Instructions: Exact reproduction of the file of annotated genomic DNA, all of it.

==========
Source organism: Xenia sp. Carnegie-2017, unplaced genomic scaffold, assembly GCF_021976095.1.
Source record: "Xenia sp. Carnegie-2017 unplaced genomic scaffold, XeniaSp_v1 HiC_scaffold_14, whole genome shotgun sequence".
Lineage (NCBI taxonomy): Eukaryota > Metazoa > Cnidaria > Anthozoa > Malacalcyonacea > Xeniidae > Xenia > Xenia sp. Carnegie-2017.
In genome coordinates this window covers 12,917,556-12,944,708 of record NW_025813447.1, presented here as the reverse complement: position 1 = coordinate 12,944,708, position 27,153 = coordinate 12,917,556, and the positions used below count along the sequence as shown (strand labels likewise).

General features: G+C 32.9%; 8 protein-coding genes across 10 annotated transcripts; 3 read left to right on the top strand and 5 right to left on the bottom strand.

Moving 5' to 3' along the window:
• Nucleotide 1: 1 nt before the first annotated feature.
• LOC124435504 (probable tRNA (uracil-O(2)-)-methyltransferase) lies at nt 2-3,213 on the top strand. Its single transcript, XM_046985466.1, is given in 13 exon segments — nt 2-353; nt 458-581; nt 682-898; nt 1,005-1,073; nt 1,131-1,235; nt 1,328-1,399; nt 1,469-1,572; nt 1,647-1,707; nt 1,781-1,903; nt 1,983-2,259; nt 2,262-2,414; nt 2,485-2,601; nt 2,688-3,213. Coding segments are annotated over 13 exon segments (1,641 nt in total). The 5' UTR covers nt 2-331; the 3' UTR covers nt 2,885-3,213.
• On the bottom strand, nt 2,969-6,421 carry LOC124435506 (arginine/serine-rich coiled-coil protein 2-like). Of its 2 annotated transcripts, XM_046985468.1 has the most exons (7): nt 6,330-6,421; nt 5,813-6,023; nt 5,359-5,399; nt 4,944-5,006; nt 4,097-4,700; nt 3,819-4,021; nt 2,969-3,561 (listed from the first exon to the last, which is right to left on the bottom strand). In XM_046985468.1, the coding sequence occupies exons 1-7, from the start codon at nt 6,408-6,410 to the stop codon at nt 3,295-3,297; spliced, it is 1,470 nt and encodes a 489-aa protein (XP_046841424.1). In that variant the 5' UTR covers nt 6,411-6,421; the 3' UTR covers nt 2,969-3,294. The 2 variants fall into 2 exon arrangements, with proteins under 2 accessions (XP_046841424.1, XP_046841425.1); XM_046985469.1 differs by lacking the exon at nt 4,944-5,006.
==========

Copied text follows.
Source organism: Xenia sp. Carnegie-2017, unplaced genomic scaffold, assembly GCF_021976095.1.
Source record: "Xenia sp. Carnegie-2017 unplaced genomic scaffold, XeniaSp_v1 HiC_scaffold_14, whole genome shotgun sequence".
Lineage (NCBI taxonomy): Eukaryota > Metazoa > Cnidaria > Anthozoa > Malacalcyonacea > Xeniidae > Xenia > Xenia sp. Carnegie-2017.
In genome coordinates this window covers 12,917,556-12,944,708 of record NW_025813447.1, presented here as the reverse complement: position 1 = coordinate 12,944,708, position 27,153 = coordinate 12,917,556, and the positions used below count along the sequence as shown (strand labels likewise).

General features: G+C 32.9%; 8 protein-coding genes across 10 annotated transcripts; 3 read left to right on the top strand and 5 right to left on the bottom strand.

Moving 5' to 3' along the window:
• Nucleotide 1: 1 nt before the first annotated feature.
• LOC124435504 (probable tRNA (uracil-O(2)-)-methyltransferase) lies at nt 2-3,213 on the top strand. Its single transcript, XM_046985466.1, is given in 13 exon segments — nt 2-353; nt 458-581; nt 682-898; nt 1,005-1,073; nt 1,131-1,235; nt 1,328-1,399; nt 1,469-1,572; nt 1,647-1,707; nt 1,781-1,903; nt 1,983-2,259; nt 2,262-2,414; nt 2,485-2,601; nt 2,688-3,213. Coding segments are annotated over 13 exon segments (1,641 nt in total). The 5' UTR covers nt 2-331; the 3' UTR covers nt 2,885-3,213.
• On the bottom strand, nt 2,969-6,421 carry LOC124435506 (arginine/serine-rich coiled-coil protein 2-like). Of its 2 annotated transcripts, XM_046985468.1 has the most exons (7): nt 6,330-6,421; nt 5,813-6,023; nt 5,359-5,399; nt 4,944-5,006; nt 4,097-4,700; nt 3,819-4,021; nt 2,969-3,561 (listed from the first exon to the last, which is right to left on the bottom strand). In XM_046985468.1, the coding sequence occupies exons 1-7, from the start codon at nt 6,408-6,410 to the stop codon at nt 3,295-3,297; spliced, it is 1,470 nt and encodes a 489-aa protein (XP_046841424.1). In that variant the 5' UTR covers nt 6,411-6,421; the 3' UTR covers nt 2,969-3,294. The 2 variants fall into 2 exon arrangements, with proteins under 2 accessions (XP_046841424.1, XP_046841425.1); XM_046985469.1 differs by lacking the exon at nt 4,944-5,006.